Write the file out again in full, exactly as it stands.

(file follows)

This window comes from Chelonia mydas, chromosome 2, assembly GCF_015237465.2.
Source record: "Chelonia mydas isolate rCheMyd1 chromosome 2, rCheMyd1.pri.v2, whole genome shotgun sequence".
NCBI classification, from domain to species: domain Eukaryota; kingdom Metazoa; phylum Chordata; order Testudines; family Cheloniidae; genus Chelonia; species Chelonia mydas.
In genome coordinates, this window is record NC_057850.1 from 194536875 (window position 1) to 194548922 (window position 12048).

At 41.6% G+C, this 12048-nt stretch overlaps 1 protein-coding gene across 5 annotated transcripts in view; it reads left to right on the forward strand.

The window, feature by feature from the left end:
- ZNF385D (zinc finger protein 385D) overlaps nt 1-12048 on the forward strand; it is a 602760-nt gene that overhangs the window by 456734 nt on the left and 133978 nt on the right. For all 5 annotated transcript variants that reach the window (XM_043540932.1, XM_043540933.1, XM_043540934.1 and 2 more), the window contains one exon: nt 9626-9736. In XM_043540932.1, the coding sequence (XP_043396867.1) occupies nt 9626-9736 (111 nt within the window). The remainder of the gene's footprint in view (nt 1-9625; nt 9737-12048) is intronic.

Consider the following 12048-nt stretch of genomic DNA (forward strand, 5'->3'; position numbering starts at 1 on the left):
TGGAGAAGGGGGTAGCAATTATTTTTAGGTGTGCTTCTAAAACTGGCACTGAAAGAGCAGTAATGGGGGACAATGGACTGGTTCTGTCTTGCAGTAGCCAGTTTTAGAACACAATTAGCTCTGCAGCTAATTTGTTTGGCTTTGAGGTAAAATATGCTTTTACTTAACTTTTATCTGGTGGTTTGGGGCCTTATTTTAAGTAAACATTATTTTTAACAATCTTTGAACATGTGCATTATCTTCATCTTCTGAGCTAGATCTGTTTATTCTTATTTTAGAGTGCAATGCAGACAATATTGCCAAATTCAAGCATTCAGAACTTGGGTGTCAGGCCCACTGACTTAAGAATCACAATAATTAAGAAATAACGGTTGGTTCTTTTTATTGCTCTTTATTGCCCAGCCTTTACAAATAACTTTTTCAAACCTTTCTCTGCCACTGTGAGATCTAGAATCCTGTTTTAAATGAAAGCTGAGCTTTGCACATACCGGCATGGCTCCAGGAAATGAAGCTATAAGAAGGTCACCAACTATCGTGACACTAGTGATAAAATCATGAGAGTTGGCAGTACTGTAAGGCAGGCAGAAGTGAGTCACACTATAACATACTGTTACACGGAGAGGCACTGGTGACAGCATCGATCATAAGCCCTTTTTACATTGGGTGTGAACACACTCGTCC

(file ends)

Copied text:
This window comes from Chelonia mydas, chromosome 2, assembly GCF_015237465.2.
Source record: "Chelonia mydas isolate rCheMyd1 chromosome 2, rCheMyd1.pri.v2, whole genome shotgun sequence".
NCBI classification, from domain to species: domain Eukaryota; kingdom Metazoa; phylum Chordata; order Testudines; family Cheloniidae; genus Chelonia; species Chelonia mydas.
In genome coordinates, this window is record NC_057850.1 from 194536875 (window position 1) to 194548922 (window position 12048).

At 41.6% G+C, this 12048-nt stretch overlaps 1 protein-coding gene across 5 annotated transcripts in view; it reads left to right on the forward strand.

The window, feature by feature from the left end:
- ZNF385D (zinc finger protein 385D) overlaps nt 1-12048 on the forward strand; it is a 602760-nt gene that overhangs the window by 456734 nt on the left and 133978 nt on the right. For all 5 annotated transcript variants that reach the window (XM_043540932.1, XM_043540933.1, XM_043540934.1 and 2 more), the window contains one exon: nt 9626-9736. In XM_043540932.1, the coding sequence (XP_043396867.1) occupies nt 9626-9736 (111 nt within the window). The remainder of the gene's footprint in view (nt 1-9625; nt 9737-12048) is intronic.

Consider the following 12048-nt stretch of genomic DNA (forward strand, 5'->3'; position numbering starts at 1 on the left):
TGGAGAAGGGGGTAGCAATTATTTTTAGGTGTGCTTCTAAAACTGGCACTGAAAGAGCAGTAATGGGGGACAATGGACTGGTTCTGTCTTGCAGTAGCCAGTTTTAGAACACAATTAGCTCTGCAGCTAATTTGTTTGGCTTTGAGGTAAAATATGCTTTTACTTAACTTTTATCTGGTGGTTTGGGGCCTTATTTTAAGTAAACATTATTTTTAACAATCTTTGAACATGTGCATTATCTTCATCTTCTGAGCTAGATCTGTTTATTCTTATTTTAGAGTGCAATGCAGACAATATTGCCAAATTCAAGCATTCAGAACTTGGGTGTCAGGCCCACTGACTTAAGAATCACAATAATTAAGAAATAACGGTTGGTTCTTTTTATTGCTCTTTATTGCCCAGCCTTTACAAATAACTTTTTCAAACCTTTCTCTGCCACTGTGAGATCTAGAATCCTGTTTTAAATGAAAGCTGAGCTTTGCACATACCGGCATGGCTCCAGGAAATGAAGCTATAAGAAGGTCACCAACTATCGTGACACTAGTGATAAAATCATGAGAGTTGGCAGTACTGTAAGGCAGGCAGAAGTGAGTCACACTATAACATACTGTTACACGGAGAGGCACTGGTGACAGCATCGATCATAAGCCCTTTTTACATTGGGTGTGAACACACTCGTCC